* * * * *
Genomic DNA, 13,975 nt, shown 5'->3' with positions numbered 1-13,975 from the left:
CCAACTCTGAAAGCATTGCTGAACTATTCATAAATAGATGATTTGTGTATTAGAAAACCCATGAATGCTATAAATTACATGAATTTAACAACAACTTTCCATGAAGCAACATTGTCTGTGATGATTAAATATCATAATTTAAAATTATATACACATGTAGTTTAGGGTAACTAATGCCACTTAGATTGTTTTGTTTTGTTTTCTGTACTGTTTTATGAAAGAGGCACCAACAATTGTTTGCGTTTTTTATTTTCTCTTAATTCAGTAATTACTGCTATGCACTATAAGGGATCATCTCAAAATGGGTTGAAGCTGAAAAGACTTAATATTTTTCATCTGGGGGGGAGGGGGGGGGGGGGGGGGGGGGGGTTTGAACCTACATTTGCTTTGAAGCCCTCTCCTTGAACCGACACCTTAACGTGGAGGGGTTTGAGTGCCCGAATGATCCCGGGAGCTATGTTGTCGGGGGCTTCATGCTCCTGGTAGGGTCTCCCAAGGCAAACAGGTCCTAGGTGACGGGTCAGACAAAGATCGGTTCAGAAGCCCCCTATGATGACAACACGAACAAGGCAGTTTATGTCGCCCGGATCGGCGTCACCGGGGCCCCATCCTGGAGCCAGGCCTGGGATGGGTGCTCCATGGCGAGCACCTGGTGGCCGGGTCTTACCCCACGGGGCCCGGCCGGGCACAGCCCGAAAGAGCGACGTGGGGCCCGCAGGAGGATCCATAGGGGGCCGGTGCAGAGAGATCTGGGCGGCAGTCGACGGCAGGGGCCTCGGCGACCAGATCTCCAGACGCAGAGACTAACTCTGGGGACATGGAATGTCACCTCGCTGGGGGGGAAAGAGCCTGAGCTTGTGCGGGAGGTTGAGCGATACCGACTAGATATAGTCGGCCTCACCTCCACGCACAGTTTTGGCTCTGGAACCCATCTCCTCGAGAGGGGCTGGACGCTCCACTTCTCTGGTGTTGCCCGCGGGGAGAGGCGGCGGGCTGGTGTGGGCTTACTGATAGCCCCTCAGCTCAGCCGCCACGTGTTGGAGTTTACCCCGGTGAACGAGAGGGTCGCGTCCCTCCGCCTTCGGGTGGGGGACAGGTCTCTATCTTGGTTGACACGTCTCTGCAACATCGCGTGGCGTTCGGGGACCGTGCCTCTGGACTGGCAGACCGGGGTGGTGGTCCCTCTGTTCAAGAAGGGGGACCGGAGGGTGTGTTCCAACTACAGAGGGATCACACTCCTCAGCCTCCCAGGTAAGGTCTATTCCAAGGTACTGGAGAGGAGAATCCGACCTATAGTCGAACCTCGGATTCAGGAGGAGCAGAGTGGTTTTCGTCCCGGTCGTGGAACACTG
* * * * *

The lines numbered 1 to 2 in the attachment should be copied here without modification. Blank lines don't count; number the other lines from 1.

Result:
Genomic DNA, 13,975 nt, shown 5'->3' with positions numbered 1-13,975 from the left:
CCAACTCTGAAAGCATTGCTGAACTATTCATAAATAGATGATTTGTGTATTAGAAAACCCATGAATGCTATAAATTACATGAATTTAACAACAACTTTCCATGAAGCAACATTGTCTGTGATGATTAAATATCATAATTTAAAATTATATACACATGTAGTTTAGGGTAACTAATGCCACTTAGATTGTTTTGTTTTGTTTTCTGTACTGTTTTATGAAAGAGGCACCAACAATTGTTTGCGTTTTTTATTTTCTCTTAATTCAGTAATTACTGCTATGCACTATAAGGGATCATCTCAAAATGGGTTGAAGCTGAAAAGACTTAATATTTTTCATCTGGGGGGGAGGGGGGGGGGGGGGGGGGGGGGGTTTGAACCTACATTTGCTTTGAAGCCCTCTCCTTGAACCGACACCTTAACGTGGAGGGGTTTGAGTGCCCGAATGATCCCGGGAGCTATGTTGTCGGGGGCTTCATGCTCCTGGTAGGGTCTCCCAAGGCAAACAGGTCCTAGGTGACGGGTCAGACAAAGATCGGTTCAGAAGCCCCCTATGATGACAACACGAACAAGGCAGTTTATGTCGCCCGGATCGGCGTCACCGGGGCCCCATCCTGGAGCCAGGCCTGGGATGGGTGCTCCATGGCGAGCACCTGGTGGCCGGGTCTTACCCCACGGGGCCCGGCCGGGCACAGCCCGAAAGAGCGACGTGGGGCCCGCAGGAGGATCCATAGGGGGCCGGTGCAGAGAGATCTGGGCGGCAGTCGACGGCAGGGGCCTCGGCGACCAGATCTCCAGACGCAGAGACTAACTCTGGGGACATGGAATGTCACCTCGCTGGGGGGGAAAGAGCCTGAGCTTGTGCGGGAGGTTGAGCGATACCGACTAGATATAGTCGGCCTCACCTCCACGCACAGTTTTGGCTCTGGAACCCATCTCCTCGAGAGGGGCTGGACGCTCCACTTCTCTGGTGTTGCCCGCGGGGAGAGGCGGCGGGCTGGTGTGGGCTTACTGATAGCCCCTCAGCTCAGCCGCCACGTGTTGGAGTTTACCCCGGTGAACGAGAGGGTCGCGTCCCTCCGCCTTCGGGTGGGGGACAGGTCTCTATCTTGGTTGACACGTCTCTGCAACATCGCGTGGCGTTCGGGGACCGTGCCTCTGGACTGGCAGACCGGGGTGGTGGTCCCTCTGTTCAAGAAGGGGGACCGGAGGGTGTGTTCCAACTACAGAGGGATCACACTCCTCAGCCTCCCAGGTAAGGTCTATTCCAAGGTACTGGAGAGGAGAATCCGACCTATAGTCGAACCTCGGATTCAGGAGGAGCAGAGTGGTTTTCGTCCCGGTCGTGGAACACTG